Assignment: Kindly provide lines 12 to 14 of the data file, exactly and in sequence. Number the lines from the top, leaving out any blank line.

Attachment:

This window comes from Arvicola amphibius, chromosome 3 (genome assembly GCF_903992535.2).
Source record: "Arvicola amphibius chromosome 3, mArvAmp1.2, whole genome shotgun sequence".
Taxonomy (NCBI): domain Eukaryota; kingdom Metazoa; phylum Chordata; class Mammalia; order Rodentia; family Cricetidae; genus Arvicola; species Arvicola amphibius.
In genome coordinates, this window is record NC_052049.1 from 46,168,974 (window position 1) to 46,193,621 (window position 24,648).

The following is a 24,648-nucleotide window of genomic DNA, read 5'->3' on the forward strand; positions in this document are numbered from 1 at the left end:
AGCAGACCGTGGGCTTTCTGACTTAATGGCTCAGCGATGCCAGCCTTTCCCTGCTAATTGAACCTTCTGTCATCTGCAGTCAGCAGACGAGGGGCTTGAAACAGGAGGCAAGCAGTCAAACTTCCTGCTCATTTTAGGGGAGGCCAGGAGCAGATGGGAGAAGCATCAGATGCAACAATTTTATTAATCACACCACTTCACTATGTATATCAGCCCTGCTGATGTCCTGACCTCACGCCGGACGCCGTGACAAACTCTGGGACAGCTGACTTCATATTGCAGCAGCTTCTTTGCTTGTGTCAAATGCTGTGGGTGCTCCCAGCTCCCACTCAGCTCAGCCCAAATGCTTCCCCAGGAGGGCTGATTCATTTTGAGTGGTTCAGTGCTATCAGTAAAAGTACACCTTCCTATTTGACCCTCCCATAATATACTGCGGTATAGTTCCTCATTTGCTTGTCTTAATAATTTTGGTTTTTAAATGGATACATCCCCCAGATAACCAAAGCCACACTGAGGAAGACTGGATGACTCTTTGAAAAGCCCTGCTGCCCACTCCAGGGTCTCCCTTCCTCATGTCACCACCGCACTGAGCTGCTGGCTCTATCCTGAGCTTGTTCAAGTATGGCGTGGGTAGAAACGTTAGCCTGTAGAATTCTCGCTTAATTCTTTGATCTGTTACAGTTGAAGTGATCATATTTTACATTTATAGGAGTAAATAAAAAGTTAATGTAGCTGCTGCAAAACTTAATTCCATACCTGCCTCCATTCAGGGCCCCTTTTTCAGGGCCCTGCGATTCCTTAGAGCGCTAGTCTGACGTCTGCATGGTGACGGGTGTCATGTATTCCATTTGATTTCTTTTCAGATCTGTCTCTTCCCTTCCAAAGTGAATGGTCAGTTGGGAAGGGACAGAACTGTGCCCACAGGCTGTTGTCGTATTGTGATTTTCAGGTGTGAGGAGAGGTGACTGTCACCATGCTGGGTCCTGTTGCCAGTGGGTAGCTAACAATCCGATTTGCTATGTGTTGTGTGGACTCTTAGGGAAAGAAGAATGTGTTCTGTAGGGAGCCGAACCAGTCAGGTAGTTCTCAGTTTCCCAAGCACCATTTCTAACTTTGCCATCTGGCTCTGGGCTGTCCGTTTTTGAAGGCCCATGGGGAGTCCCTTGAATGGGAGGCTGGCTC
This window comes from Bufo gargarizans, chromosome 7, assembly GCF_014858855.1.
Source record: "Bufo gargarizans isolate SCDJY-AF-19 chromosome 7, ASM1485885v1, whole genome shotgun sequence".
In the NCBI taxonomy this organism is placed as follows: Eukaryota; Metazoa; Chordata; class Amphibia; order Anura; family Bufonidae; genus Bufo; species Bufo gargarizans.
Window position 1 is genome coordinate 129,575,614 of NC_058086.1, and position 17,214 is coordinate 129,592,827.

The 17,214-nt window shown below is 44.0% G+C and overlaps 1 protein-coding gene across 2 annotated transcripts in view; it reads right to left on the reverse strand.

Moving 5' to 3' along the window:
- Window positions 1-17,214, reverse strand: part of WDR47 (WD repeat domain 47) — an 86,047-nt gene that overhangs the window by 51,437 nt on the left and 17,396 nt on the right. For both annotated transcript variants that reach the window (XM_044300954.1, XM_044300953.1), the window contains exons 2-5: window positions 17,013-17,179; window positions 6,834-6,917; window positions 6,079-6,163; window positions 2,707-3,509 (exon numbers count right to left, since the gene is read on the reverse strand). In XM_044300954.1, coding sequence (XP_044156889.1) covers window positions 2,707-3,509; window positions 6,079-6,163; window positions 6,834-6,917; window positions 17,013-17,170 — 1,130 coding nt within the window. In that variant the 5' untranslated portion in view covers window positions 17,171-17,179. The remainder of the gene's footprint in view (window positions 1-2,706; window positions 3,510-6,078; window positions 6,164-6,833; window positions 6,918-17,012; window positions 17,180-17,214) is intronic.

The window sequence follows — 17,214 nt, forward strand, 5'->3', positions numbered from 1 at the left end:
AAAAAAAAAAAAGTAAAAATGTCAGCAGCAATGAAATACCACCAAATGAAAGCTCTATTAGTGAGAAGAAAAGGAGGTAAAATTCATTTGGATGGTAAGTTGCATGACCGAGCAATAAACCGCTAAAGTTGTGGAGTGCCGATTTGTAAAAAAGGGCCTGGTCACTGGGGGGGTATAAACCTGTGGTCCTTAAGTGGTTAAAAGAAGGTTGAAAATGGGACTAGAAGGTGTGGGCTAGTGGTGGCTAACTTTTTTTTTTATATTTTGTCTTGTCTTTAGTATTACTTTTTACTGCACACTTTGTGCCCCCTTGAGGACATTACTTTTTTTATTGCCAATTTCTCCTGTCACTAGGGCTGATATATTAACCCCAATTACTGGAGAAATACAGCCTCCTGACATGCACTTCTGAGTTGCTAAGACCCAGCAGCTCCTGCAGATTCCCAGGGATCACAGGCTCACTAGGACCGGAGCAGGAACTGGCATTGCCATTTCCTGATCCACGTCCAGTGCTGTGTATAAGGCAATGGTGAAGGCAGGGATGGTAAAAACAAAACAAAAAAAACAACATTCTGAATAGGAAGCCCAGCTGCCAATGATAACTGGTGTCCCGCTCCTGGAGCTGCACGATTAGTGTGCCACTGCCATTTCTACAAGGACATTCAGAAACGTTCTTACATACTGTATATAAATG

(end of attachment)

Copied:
Moving 5' to 3' along the window:
- Window positions 1-17,214, reverse strand: part of WDR47 (WD repeat domain 47) — an 86,047-nt gene that overhangs the window by 51,437 nt on the left and 17,396 nt on the right. For both annotated transcript variants that reach the window (XM_044300954.1, XM_044300953.1), the window contains exons 2-5: window positions 17,013-17,179; window positions 6,834-6,917; window positions 6,079-6,163; window positions 2,707-3,509 (exon numbers count right to left, since the gene is read on the reverse strand). In XM_044300954.1, coding sequence (XP_044156889.1) covers window positions 2,707-3,509; window positions 6,079-6,163; window positions 6,834-6,917; window positions 17,013-17,170 — 1,130 coding nt within the window. In that variant the 5' untranslated portion in view covers window positions 17,171-17,179. The remainder of the gene's footprint in view (window positions 1-2,706; window positions 3,510-6,078; window positions 6,164-6,833; window positions 6,918-17,012; window positions 17,180-17,214) is intronic.

The window sequence follows — 17,214 nt, forward strand, 5'->3', positions numbered from 1 at the left end: